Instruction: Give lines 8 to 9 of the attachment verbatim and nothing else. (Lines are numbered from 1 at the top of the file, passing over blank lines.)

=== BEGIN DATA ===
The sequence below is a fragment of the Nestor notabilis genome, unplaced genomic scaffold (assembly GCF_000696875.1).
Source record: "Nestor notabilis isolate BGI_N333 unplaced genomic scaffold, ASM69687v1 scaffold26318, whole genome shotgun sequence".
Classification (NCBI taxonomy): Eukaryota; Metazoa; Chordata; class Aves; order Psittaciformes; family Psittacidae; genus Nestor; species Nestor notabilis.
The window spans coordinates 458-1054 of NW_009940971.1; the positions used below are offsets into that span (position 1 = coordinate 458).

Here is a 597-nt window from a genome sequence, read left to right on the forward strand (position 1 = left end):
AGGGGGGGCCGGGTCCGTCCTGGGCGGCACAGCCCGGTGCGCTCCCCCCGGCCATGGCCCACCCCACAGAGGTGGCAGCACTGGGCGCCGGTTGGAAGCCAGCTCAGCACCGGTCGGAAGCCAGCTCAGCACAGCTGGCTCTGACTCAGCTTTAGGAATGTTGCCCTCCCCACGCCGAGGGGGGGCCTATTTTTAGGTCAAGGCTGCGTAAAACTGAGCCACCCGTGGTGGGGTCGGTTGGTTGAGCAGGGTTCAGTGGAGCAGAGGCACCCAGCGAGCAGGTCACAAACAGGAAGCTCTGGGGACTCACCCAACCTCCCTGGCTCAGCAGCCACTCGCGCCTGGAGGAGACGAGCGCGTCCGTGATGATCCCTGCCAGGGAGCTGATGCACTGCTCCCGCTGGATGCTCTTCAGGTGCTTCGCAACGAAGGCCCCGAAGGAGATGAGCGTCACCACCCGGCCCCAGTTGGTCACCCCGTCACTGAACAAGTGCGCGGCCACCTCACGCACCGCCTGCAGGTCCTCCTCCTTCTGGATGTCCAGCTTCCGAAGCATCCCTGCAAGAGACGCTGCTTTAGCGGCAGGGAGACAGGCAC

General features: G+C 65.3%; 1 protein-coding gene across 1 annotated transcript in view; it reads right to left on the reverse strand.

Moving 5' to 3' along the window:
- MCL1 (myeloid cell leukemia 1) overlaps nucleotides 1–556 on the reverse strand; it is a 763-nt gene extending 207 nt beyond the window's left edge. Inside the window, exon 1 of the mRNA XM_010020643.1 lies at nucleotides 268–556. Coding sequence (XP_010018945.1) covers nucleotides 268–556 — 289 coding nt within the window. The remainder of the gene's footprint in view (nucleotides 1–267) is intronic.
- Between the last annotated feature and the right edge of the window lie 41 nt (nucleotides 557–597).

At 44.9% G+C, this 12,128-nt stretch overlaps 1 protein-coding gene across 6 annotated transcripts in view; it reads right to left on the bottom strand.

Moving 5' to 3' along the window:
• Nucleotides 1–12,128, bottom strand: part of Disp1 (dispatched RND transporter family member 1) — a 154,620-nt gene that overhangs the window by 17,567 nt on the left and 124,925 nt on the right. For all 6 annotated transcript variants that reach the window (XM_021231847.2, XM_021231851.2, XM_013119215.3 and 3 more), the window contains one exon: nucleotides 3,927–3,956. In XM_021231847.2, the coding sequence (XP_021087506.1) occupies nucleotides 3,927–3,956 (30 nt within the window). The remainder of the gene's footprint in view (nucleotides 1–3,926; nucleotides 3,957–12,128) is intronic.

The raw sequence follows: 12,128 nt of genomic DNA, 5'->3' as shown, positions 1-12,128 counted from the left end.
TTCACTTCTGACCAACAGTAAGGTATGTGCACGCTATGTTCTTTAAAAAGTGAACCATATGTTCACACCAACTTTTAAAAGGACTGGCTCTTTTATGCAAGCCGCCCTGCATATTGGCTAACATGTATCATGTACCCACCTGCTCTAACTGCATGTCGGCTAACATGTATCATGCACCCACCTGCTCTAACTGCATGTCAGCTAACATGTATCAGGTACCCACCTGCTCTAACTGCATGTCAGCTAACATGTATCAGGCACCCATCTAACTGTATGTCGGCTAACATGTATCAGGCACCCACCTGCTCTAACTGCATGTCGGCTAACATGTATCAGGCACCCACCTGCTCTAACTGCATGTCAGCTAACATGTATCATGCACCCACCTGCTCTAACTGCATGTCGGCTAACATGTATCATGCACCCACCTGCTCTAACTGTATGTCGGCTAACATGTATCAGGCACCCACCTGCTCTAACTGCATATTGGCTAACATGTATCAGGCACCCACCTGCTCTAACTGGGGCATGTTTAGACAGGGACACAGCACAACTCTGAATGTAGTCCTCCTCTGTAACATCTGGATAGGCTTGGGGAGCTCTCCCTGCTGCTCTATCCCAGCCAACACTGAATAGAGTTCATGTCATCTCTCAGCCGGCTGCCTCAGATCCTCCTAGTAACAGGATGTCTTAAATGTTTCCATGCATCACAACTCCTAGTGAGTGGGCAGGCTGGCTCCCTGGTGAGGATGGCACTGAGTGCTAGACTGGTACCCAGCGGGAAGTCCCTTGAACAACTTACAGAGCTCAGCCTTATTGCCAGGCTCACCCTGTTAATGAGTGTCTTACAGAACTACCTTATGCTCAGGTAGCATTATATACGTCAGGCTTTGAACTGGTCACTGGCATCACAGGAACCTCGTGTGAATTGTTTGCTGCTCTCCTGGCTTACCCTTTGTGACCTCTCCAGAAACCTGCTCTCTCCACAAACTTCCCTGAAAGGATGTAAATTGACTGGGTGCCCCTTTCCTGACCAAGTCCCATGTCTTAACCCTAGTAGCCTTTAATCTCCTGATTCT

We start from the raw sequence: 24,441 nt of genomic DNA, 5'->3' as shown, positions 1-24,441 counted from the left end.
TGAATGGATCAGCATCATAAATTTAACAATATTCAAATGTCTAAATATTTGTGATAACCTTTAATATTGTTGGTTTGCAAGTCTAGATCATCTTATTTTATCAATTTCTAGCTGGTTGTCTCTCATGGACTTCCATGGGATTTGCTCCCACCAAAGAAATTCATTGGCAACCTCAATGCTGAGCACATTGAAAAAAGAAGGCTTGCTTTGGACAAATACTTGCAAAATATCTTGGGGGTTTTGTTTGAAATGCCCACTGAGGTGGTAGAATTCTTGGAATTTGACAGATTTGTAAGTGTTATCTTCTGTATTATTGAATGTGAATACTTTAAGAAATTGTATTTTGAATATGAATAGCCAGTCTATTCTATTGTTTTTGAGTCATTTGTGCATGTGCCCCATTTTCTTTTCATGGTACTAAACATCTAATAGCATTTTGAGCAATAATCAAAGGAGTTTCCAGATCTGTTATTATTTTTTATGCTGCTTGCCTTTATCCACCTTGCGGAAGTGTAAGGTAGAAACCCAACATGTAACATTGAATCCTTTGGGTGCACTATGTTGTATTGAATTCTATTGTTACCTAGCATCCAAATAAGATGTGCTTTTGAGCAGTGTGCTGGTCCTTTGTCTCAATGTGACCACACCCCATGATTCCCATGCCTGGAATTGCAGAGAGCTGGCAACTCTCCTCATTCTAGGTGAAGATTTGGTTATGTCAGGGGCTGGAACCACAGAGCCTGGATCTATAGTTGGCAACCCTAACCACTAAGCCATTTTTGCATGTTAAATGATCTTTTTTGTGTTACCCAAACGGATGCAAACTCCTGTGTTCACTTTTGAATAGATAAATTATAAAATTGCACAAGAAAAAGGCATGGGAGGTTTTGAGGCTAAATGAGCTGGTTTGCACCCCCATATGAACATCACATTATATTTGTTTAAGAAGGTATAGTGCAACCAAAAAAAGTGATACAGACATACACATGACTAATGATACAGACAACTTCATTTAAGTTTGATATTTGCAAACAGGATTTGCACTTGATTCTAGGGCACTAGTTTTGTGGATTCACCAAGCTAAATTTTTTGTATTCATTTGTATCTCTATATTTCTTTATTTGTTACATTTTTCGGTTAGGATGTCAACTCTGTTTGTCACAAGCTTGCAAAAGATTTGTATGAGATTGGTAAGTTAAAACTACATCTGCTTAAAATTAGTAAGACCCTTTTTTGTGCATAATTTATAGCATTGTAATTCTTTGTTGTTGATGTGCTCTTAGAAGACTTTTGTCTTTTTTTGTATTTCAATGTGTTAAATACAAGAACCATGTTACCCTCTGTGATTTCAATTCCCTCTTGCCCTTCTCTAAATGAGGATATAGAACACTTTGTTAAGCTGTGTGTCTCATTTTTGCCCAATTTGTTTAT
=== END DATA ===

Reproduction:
Moving 5' to 3' along the window:
- MCL1 (myeloid cell leukemia 1) overlaps nucleotides 1–556 on the reverse strand; it is a 763-nt gene extending 207 nt beyond the window's left edge. Inside the window, exon 1 of the mRNA XM_010020643.1 lies at nucleotides 268–556. Coding sequence (XP_010018945.1) covers nucleotides 268–556 — 289 coding nt within the window. The remainder of the gene's footprint in view (nucleotides 1–267) is intronic.